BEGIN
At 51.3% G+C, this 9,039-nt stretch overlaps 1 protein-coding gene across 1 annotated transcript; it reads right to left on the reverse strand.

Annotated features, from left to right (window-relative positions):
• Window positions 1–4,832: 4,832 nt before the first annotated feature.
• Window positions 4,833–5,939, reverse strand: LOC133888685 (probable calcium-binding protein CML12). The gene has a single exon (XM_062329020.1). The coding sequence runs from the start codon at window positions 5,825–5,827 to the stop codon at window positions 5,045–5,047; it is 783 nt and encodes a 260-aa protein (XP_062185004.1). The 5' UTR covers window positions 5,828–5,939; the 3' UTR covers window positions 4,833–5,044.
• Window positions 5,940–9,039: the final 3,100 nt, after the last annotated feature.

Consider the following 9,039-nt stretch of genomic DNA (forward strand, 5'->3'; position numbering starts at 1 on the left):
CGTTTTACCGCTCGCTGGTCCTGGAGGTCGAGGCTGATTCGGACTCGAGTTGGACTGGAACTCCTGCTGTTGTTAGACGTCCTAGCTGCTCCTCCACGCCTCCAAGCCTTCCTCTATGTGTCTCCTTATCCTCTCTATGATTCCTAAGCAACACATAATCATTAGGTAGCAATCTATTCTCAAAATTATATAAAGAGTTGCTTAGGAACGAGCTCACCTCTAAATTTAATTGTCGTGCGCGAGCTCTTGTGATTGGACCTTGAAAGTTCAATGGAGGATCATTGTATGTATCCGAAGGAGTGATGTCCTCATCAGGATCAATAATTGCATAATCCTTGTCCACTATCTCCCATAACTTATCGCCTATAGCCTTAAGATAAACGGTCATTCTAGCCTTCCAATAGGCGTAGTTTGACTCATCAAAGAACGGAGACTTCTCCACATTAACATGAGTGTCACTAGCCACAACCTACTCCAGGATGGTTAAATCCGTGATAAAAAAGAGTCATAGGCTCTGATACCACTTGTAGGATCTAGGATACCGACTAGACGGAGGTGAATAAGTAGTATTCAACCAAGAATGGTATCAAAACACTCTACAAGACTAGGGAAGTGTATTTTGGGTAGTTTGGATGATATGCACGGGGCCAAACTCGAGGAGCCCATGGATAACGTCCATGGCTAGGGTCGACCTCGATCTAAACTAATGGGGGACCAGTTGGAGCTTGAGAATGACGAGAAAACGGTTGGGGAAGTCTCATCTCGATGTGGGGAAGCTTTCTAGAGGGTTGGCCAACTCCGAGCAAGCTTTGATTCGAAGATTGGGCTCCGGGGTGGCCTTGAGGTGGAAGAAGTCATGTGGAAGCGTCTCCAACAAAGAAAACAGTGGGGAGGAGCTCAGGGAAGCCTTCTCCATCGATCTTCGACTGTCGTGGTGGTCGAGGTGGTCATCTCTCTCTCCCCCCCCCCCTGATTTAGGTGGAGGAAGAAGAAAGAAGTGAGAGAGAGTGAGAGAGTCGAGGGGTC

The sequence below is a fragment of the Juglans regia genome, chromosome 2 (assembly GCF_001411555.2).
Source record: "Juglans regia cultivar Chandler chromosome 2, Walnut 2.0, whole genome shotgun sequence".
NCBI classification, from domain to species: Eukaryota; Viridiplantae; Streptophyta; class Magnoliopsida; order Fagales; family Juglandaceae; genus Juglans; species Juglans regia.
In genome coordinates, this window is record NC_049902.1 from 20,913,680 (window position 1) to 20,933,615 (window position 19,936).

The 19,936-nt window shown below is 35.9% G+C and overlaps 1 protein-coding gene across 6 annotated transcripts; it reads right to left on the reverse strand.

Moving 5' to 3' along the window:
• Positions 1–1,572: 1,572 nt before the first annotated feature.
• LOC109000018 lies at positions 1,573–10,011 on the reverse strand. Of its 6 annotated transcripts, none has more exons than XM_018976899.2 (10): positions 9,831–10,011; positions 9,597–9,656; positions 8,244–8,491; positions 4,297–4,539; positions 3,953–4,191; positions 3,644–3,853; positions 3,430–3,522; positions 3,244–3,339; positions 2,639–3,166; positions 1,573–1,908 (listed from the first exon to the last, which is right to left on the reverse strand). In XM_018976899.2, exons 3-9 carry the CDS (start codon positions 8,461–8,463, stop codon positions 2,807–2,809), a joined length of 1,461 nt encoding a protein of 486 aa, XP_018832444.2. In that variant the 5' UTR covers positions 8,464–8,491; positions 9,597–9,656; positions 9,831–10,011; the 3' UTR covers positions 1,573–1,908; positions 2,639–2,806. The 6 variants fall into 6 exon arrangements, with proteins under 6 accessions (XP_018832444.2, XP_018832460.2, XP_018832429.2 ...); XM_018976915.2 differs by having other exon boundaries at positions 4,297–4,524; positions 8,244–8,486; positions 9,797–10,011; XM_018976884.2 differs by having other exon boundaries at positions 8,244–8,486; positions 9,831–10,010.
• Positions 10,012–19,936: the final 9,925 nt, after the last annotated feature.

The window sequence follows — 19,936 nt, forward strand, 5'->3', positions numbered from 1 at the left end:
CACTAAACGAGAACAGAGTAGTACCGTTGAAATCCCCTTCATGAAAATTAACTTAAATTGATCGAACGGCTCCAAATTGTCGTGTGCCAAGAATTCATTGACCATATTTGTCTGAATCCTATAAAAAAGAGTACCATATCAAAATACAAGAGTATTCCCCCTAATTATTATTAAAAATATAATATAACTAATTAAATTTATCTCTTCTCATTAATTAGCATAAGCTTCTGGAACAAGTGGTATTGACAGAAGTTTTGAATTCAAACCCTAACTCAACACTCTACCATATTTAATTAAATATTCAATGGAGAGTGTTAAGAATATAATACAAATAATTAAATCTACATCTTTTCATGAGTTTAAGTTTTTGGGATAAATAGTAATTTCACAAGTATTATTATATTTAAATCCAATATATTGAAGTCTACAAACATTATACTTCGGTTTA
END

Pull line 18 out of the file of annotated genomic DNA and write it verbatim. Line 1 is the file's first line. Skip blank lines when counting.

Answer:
CACTAAACGAGAACAGAGTAGTACCGTTGAAATCCCCTTCATGAAAATTAACTTAAATTGATCGAACGGCTCCAAATTGTCGTGTGCCAAGAATTCATTGACCATATTTGTCTGAATCCTATAAAAAAGAGTACCATATCAAAATACAAGAGTATTCCCCCTAATTATTATTAAAAATATAATATAACTAATTAAATTTATCTCTTCTCATTAATTAGCATAAGCTTCTGGAACAAGTGGTATTGACAGAAGTTTTGAATTCAAACCCTAACTCAACACTCTACCATATTTAATTAAATATTCAATGGAGAGTGTTAAGAATATAATACAAATAATTAAATCTACATCTTTTCATGAGTTTAAGTTTTTGGGATAAATAGTAATTTCACAAGTATTATTATATTTAAATCCAATATATTGAAGTCTACAAACATTATACTTCGGTTTA